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Ooops

May 27 2012, 12:35 PM 

Anonymous would be me

 
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"Respect"

May 27 2012, 2:19 PM 

Bob, do you really think girls respect guys who do pointless daring stunts? Spend the rest of your life in a wheelchair- a great way to impress a girl. And athletes will tell you that even minor injures can plague you as you age- many become debilitated and some even commit suicide from the chronic pain of youthful injuries. There's been much discussion about this just recently in the news.

Maybe Jenn can give us insight on what girls think but I suspect they have more "respect" for a guy who studies hard and get a good education so he can make a good living than one who does crazy stunts. Yet today's young males are the worse educated in generations. No wonder women are replacing them in business. That's where men are losing their manhood!



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It isn't what girls think about it

May 27 2012, 3:13 PM 

I don't think girls' perspectives are a major factor in defining "manhood", at least not in the eyes of young males. As I noted before, there are so many contradictory criteria now for what "makes a man" that no one can really qualify. Today, females can (increasingly do) fulfill all the positive "man" criteria of the past as well as or better than males. They can do anything a man can do, often better (we are always told this) and can do things men cannot do. Today, a male is simply a less-qualified female that lacks the ability to bear children. With the loss of opportunities to qualify as a man on positive terms, what young males have available to them is trying to qualify as a man on negative terms. This means being aggressive, being "bad", being a force to be reckoned with, risking injury and death. Until girls take over the bad criteria (and their numbers are growing there as well), that seems to be the remaining ground for males hoping to qualify as men to try to stake out.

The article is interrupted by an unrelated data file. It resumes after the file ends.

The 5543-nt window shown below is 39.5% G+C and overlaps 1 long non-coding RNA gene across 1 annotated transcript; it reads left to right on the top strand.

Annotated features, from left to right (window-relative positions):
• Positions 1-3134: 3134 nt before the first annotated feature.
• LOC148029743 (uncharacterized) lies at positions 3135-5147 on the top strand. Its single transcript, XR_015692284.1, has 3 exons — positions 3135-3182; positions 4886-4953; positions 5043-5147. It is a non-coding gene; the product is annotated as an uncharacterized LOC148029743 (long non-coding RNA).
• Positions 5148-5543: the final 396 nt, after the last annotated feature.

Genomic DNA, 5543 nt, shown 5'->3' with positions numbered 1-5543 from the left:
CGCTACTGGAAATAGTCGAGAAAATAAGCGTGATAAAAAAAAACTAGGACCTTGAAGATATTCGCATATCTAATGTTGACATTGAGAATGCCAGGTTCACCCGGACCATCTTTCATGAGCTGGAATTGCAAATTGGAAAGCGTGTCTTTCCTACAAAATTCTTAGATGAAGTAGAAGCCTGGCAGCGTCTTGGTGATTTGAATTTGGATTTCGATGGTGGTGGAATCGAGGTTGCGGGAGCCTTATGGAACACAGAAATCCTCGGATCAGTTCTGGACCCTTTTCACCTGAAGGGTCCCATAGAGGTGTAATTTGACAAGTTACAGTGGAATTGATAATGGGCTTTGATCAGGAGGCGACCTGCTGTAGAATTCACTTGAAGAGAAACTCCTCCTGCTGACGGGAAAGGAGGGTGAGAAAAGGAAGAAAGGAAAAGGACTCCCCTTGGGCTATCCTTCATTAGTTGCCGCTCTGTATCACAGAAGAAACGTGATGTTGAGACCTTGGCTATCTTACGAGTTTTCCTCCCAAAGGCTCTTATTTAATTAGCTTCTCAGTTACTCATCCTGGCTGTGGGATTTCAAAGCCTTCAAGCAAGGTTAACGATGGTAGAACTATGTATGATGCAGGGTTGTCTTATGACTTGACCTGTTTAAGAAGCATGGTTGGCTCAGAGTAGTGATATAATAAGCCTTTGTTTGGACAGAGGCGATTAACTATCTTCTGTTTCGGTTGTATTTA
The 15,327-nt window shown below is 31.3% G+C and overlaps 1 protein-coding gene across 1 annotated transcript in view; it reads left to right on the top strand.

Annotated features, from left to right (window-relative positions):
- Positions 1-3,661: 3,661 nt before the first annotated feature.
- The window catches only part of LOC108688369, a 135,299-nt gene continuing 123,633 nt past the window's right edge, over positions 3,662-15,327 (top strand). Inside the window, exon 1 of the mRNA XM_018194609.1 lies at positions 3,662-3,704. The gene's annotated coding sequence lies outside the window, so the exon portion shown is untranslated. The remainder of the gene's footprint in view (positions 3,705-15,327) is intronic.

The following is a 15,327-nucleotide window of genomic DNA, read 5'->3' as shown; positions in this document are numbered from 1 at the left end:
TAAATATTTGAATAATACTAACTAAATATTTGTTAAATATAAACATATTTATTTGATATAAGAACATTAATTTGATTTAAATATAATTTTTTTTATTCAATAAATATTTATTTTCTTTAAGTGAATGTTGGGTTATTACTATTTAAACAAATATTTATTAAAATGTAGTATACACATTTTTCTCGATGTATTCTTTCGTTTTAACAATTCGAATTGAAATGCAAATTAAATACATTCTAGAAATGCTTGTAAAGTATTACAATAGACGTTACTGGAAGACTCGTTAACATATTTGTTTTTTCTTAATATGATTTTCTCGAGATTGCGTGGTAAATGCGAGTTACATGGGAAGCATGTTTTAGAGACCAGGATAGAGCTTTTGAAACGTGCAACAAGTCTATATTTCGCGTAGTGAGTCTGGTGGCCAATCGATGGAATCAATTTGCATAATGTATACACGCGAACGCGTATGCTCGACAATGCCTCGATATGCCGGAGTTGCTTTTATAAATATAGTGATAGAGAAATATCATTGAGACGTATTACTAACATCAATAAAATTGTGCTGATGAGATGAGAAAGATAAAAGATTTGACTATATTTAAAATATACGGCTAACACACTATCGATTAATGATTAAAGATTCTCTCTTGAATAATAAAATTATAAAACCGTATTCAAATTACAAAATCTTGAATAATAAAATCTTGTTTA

None of this really makes sense, Nat. If you try to make sense of it, you will just end up shaking and scratching your head.

 
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I think we agree

May 27 2012, 4:57 PM 

Well I think we agree really- I agree that many boys and young men are the way you say- and I think you agree it's not really a good thing. Yes, today's young men are facing a situation men have never had before where they have lost many traditional advantages males have had in the past. But I'm saying doing crazy stunts and extreme displays of machismo is not the solution. The solution is to stop thinking in terms of male versus female- and think in terms of just "people". The most qualified person will get the jobs of the future irrespective of gender so if guys are concerned about being displaced by women- they should get a good education so they can compete equally with women in the world of today and tomorrow. But too many boys are not doing this.


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But that doesn't address the greatest problem for males

May 28 2012, 12:33 AM 

Which, in my opinion, is not simply whether males can obtain education and compete for jobs. They can do that and still be peripheral and expendable in the society. Men cannot just be non-birthing women -- they must have a unique, valuable and irreplaceable role in society, as women do. Otherwise they remain unnecessary and expendable. What is unnecessary declines and becomes extinct.